Living Libraries

I finally got the kids their own “real” library cards this weekend.  Up until now they’ve had pretend cards they received years ago during a preschool story time, and all the books we borrowed actually went on my account.  That worked when they were toddlers and we only wanted print books, but times have changed.  Both for our family and for libraries!

In this digital age, there are many reasons to get individual cards for each family member… even the kiddos.  Sam has an iPod, so he can download both audio books and e-books from Listen Alaska now that he has his own library card.  He can also download three free songs a week through the library’s Freegal subscription – the songs go into our iTunes library and he gets to keep them forever.  (His choices last week were Gangnam Style, Drive By, and Call Me Maybe.  Oh, how I miss our Raffi days!)

We aren’t ready to let Maggie go quite so digital, but she still treats her new library card like gold.  She’s just started to read the ever-coveted “chapter books” which would cost a fortune to buy at the rate kids read them.  This weekend she stocked up on library copies of Ivy and Bean, Judy Moody, and a few cool non-fiction titles as well.  Their friend Lia was with us too, and was thrilled to snag the library’s last available copy of Where Mountain Meets the Moon.

The kids knew they could check out up to 50 books, but they each selected fewer than five before asking to go to the “reading area.”

We left the library with our borrowed treasures, and the car was hauntingly silent as we drove away.  A quick glance in the rear view mirror revealed three children safely strapped in their booster seats, their necks craned over the new titles.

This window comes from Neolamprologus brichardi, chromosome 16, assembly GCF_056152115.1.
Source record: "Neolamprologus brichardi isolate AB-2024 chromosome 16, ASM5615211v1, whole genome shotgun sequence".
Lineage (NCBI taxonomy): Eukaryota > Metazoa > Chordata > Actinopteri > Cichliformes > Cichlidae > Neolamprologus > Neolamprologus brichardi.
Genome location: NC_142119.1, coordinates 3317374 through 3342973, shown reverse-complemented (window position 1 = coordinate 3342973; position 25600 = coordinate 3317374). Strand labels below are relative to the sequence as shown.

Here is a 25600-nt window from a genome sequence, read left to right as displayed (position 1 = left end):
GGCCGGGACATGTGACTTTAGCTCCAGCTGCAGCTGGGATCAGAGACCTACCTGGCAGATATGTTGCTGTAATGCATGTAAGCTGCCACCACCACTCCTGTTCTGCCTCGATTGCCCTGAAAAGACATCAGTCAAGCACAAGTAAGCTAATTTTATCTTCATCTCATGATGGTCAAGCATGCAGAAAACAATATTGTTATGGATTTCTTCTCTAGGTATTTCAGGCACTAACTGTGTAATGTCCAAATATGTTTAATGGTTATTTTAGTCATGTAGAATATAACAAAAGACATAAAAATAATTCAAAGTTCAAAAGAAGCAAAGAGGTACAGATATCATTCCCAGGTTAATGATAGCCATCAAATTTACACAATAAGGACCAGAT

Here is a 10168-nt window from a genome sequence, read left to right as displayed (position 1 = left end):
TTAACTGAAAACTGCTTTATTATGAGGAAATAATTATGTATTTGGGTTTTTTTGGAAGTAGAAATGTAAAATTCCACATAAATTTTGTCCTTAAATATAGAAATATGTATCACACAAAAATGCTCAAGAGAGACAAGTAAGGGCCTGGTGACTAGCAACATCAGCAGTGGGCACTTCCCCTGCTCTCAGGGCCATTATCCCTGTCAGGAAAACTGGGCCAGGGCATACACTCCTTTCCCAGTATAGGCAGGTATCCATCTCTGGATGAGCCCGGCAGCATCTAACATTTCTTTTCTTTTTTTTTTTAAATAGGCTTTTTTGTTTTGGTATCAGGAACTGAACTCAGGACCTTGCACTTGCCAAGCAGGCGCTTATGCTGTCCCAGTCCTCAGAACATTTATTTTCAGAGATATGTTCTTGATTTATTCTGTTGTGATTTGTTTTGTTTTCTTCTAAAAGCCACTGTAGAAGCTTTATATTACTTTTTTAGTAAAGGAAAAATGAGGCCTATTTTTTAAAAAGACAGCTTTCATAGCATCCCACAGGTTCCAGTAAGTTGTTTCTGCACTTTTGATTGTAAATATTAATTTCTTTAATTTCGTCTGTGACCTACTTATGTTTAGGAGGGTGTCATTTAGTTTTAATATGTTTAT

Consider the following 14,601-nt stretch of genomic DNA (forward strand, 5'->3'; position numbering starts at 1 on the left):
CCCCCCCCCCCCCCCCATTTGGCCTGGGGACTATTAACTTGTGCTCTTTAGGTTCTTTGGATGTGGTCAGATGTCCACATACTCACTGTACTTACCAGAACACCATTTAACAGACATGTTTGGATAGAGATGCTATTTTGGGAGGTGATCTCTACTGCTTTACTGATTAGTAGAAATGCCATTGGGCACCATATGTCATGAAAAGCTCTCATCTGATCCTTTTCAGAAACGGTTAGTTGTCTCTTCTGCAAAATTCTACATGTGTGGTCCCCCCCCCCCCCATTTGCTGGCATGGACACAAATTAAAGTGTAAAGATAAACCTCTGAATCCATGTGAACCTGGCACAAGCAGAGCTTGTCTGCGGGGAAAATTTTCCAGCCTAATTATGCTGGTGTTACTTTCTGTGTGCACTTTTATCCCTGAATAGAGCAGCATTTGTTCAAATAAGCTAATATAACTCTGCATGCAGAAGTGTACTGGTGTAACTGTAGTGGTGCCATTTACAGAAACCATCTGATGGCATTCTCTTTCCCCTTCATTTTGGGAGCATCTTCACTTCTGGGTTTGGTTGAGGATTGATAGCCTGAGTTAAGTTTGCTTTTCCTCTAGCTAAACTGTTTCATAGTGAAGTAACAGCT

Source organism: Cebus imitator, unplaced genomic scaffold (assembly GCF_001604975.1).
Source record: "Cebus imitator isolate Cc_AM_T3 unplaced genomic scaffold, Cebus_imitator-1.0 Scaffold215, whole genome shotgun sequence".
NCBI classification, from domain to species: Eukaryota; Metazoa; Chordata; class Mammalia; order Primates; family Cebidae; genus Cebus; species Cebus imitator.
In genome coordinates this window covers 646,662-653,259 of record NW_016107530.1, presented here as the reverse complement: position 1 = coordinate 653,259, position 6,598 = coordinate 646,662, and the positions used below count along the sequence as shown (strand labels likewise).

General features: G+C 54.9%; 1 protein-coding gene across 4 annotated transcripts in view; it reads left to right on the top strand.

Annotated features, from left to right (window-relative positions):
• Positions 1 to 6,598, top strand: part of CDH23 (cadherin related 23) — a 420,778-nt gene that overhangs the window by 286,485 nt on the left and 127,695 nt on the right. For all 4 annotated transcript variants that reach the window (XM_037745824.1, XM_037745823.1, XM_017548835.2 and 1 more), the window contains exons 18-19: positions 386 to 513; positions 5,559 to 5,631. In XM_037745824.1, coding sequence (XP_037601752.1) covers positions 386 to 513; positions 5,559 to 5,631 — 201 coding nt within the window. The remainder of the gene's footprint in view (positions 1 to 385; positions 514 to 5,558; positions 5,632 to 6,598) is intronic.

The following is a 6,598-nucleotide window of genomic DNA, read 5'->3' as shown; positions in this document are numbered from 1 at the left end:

I hated to disturb them, but needed to make a quick stop at the grocery store.  The kids begged to take their books inside.  How could I resist?  They are getting too big to ride in a shopping cart, but they just wanted to read so I let it slide.  Classic.

Yes, people stared.  But why?  A cart full of kids playing Angry Birds on an iPhone wouldn’t have turned heads.  It’s kind of sad, considering library budgets are being slashed at the same rate as children’s vocabularies these days.  Maybe we should all start bringing books to the grocery store!

Our kids have spent plenty of time playing Angry Birds in shopping carts and doctor’s offices, but the birds took a back seat on this day.  And the best part?  No one squawked a bit.

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